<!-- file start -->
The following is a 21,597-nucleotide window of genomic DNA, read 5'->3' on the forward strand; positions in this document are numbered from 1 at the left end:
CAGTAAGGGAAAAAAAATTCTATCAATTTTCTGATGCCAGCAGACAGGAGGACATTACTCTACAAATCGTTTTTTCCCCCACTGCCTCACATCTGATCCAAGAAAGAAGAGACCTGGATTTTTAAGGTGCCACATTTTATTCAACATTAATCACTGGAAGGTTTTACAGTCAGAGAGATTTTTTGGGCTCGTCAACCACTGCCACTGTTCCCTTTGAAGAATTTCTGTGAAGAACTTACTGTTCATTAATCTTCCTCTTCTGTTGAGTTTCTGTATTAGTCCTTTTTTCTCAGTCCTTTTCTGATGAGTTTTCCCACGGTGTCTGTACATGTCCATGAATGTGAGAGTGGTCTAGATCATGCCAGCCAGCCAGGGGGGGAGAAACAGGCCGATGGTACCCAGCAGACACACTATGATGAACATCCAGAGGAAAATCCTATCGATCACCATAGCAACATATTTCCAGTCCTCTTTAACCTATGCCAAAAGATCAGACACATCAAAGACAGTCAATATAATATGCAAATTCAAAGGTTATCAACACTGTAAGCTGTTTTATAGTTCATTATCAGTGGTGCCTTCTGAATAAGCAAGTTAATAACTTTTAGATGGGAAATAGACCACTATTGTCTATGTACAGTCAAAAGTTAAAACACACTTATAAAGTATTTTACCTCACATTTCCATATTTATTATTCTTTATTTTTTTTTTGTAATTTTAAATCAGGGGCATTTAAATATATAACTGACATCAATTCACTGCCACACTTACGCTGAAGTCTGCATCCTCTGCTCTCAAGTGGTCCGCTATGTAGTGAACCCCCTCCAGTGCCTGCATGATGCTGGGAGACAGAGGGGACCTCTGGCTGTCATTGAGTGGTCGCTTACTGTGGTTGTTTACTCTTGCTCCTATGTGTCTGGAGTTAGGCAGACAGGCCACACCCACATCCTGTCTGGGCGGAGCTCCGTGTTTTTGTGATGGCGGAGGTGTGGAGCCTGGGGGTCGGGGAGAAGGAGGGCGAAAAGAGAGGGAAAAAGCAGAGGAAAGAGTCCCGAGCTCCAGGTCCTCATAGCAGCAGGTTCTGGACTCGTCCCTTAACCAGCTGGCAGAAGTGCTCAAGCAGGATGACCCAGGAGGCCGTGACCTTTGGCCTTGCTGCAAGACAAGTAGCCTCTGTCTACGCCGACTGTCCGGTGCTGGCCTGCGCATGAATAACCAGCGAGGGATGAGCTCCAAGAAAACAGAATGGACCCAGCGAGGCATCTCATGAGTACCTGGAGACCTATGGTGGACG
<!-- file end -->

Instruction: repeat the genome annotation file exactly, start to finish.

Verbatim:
The following is a 21,597-nucleotide window of genomic DNA, read 5'->3' on the forward strand; positions in this document are numbered from 1 at the left end:
CAGTAAGGGAAAAAAAATTCTATCAATTTTCTGATGCCAGCAGACAGGAGGACATTACTCTACAAATCGTTTTTTCCCCCACTGCCTCACATCTGATCCAAGAAAGAAGAGACCTGGATTTTTAAGGTGCCACATTTTATTCAACATTAATCACTGGAAGGTTTTACAGTCAGAGAGATTTTTTGGGCTCGTCAACCACTGCCACTGTTCCCTTTGAAGAATTTCTGTGAAGAACTTACTGTTCATTAATCTTCCTCTTCTGTTGAGTTTCTGTATTAGTCCTTTTTTCTCAGTCCTTTTCTGATGAGTTTTCCCACGGTGTCTGTACATGTCCATGAATGTGAGAGTGGTCTAGATCATGCCAGCCAGCCAGGGGGGGAGAAACAGGCCGATGGTACCCAGCAGACACACTATGATGAACATCCAGAGGAAAATCCTATCGATCACCATAGCAACATATTTCCAGTCCTCTTTAACCTATGCCAAAAGATCAGACACATCAAAGACAGTCAATATAATATGCAAATTCAAAGGTTATCAACACTGTAAGCTGTTTTATAGTTCATTATCAGTGGTGCCTTCTGAATAAGCAAGTTAATAACTTTTAGATGGGAAATAGACCACTATTGTCTATGTACAGTCAAAAGTTAAAACACACTTATAAAGTATTTTACCTCACATTTCCATATTTATTATTCTTTATTTTTTTTTTGTAATTTTAAATCAGGGGCATTTAAATATATAACTGACATCAATTCACTGCCACACTTACGCTGAAGTCTGCATCCTCTGCTCTCAAGTGGTCCGCTATGTAGTGAACCCCCTCCAGTGCCTGCATGATGCTGGGAGACAGAGGGGACCTCTGGCTGTCATTGAGTGGTCGCTTACTGTGGTTGTTTACTCTTGCTCCTATGTGTCTGGAGTTAGGCAGACAGGCCACACCCACATCCTGTCTGGGCGGAGCTCCGTGTTTTTGTGATGGCGGAGGTGTGGAGCCTGGGGGTCGGGGAGAAGGAGGGCGAAAAGAGAGGGAAAAAGCAGAGGAAAGAGTCCCGAGCTCCAGGTCCTCATAGCAGCAGGTTCTGGACTCGTCCCTTAACCAGCTGGCAGAAGTGCTCAAGCAGGATGACCCAGGAGGCCGTGACCTTTGGCCTTGCTGCAAGACAAGTAGCCTCTGTCTACGCCGACTGTCCGGTGCTGGCCTGCGCATGAATAACCAGCGAGGGATGAGCTCCAAGAAAACAGAATGGACCCAGCGAGGCATCTCATGAGTACCTGGAGACCTATGGTGGACG